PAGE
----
Posted on January 16, 2008 () By Rabbi Daniel Travis | Series: | Level:


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Almost all of the morning blessings are in the positive, except for three: “who did not create me as a member the other nations of the world” “who did not make me a slave” and (for men) “who did not make me a woman.” Why are these blessing phrased negatively?

Our Sages saw fit to establish these three separate blessings in order to give us the opportunity to express our appreciation for every facet of Hashem’s kindness. If I would simply thank the One “who made me a Jew,” thanking Hashem for not making me a slave or a woman as well would seem superfluous. Additionally we should not say the blessings in reverse order, for the last blessing implies the praise of the first two. Saying these blessings in the negative allows us to recite all three blessings, thus increasing our praise of our Creator (Mishna Berura 46,15).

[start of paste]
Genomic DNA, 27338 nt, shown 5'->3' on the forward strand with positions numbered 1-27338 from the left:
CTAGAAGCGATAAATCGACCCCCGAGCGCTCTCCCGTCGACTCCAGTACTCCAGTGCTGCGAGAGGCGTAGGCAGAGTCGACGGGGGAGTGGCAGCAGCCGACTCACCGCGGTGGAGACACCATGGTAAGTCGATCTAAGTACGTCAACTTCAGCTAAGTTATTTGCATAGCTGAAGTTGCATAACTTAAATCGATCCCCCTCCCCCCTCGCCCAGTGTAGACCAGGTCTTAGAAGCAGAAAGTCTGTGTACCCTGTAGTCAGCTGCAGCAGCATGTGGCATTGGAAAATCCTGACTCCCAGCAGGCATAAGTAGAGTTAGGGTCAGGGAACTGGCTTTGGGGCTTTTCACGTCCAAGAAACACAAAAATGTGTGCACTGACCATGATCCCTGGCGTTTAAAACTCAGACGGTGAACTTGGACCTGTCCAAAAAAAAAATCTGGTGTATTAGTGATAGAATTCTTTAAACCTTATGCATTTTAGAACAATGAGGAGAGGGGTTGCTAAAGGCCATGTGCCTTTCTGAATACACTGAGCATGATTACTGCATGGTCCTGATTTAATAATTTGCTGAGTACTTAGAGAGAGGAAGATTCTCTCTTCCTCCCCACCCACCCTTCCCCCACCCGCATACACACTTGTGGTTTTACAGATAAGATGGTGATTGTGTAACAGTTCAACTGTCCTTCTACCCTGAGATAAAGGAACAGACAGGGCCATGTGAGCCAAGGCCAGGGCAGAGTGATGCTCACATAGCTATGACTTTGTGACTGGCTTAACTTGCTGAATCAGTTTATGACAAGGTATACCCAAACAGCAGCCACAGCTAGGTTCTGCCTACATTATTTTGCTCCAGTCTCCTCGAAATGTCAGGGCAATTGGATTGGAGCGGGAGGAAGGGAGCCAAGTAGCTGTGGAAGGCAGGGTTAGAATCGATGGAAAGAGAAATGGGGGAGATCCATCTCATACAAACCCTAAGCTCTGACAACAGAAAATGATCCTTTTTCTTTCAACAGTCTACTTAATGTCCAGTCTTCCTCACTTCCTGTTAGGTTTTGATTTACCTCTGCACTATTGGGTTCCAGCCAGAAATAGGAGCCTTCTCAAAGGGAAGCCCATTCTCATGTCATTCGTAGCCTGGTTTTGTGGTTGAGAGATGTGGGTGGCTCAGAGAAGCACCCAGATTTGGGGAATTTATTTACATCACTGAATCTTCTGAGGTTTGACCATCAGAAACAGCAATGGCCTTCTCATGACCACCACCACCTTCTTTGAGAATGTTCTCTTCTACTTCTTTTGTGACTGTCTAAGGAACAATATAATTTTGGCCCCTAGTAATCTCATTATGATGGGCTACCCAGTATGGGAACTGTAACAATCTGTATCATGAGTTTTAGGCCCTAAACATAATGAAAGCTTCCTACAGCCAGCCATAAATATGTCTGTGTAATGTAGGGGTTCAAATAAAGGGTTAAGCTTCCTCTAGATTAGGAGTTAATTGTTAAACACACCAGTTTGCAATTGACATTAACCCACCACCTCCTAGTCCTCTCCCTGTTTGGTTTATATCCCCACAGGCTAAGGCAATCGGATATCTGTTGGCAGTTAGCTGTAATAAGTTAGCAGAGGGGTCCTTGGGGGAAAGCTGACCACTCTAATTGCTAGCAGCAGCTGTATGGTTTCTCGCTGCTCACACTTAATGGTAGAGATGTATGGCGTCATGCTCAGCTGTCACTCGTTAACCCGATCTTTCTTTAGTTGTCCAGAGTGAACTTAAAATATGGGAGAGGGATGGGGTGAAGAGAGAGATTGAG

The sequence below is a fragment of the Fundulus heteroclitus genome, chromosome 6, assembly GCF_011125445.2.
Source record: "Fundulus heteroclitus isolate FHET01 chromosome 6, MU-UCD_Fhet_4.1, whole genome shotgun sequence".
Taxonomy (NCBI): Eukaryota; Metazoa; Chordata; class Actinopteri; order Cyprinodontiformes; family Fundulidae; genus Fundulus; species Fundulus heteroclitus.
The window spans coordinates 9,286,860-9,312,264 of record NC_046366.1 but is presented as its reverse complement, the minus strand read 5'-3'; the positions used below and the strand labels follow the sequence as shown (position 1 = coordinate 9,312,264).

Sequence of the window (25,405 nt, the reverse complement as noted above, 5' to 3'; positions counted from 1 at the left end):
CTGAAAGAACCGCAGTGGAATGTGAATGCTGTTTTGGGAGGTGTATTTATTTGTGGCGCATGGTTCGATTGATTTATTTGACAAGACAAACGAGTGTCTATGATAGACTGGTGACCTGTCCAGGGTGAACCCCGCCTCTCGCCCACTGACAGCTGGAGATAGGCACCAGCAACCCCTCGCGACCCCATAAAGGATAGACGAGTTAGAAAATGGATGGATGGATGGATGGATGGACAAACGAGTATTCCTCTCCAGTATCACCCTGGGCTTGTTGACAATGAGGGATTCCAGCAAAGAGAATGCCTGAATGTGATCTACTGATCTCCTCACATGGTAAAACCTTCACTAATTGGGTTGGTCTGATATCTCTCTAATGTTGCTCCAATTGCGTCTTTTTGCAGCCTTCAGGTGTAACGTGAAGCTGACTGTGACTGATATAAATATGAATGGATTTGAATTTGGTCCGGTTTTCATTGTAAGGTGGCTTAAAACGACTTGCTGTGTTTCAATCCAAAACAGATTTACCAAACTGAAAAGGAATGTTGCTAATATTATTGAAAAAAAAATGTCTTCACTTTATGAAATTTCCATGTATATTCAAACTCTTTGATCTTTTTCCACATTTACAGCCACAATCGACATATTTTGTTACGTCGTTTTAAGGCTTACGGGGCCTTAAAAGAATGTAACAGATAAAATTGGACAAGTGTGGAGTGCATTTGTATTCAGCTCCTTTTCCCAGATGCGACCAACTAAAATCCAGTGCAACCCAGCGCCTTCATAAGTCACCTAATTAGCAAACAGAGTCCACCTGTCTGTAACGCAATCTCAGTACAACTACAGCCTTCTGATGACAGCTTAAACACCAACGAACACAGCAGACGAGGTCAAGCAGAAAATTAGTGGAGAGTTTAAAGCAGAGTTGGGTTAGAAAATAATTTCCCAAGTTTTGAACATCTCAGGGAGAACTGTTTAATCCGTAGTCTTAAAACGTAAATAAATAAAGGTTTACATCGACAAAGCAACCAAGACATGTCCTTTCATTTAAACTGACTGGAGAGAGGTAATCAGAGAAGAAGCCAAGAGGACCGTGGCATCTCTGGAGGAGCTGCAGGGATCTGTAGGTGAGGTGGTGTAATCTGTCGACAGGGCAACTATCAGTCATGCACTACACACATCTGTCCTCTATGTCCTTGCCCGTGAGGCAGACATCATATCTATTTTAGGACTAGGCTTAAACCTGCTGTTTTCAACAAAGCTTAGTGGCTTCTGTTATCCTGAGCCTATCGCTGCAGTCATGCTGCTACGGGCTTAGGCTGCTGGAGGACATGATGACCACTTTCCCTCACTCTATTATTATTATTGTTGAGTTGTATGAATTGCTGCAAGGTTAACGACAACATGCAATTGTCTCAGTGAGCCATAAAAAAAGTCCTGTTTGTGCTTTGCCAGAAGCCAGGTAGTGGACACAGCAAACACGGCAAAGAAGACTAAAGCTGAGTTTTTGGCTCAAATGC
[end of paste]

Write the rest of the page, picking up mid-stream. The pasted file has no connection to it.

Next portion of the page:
The Zohar adds deeper meaning to the wording of these blessings. Every night our souls ascend to heaven to be recharged and cleansed for the upcoming day. We thank Hashem that when He returns our neshama to our body that he did not send with it the soul of a non-Jew, slave, or someone of the opposite gender (Magen Avraham 46,9). [See end of essay regarding a woman’s blessing.]

Some siddurim cite this blessing with alternative wording: “who did not make me an idol worshiper.” Although we are certainly thankful for not practicing idolatry, our gratitude goes beyond this base level. We say “create me as a member the other nations of the world “in order to express that we are happy that we were given the Torah and elevated above all of the nations (Responsa Teshuvos V’hanhagos 1,6).


Text Copyright © 2008 by Rabbi Daniel Travis and Torah.org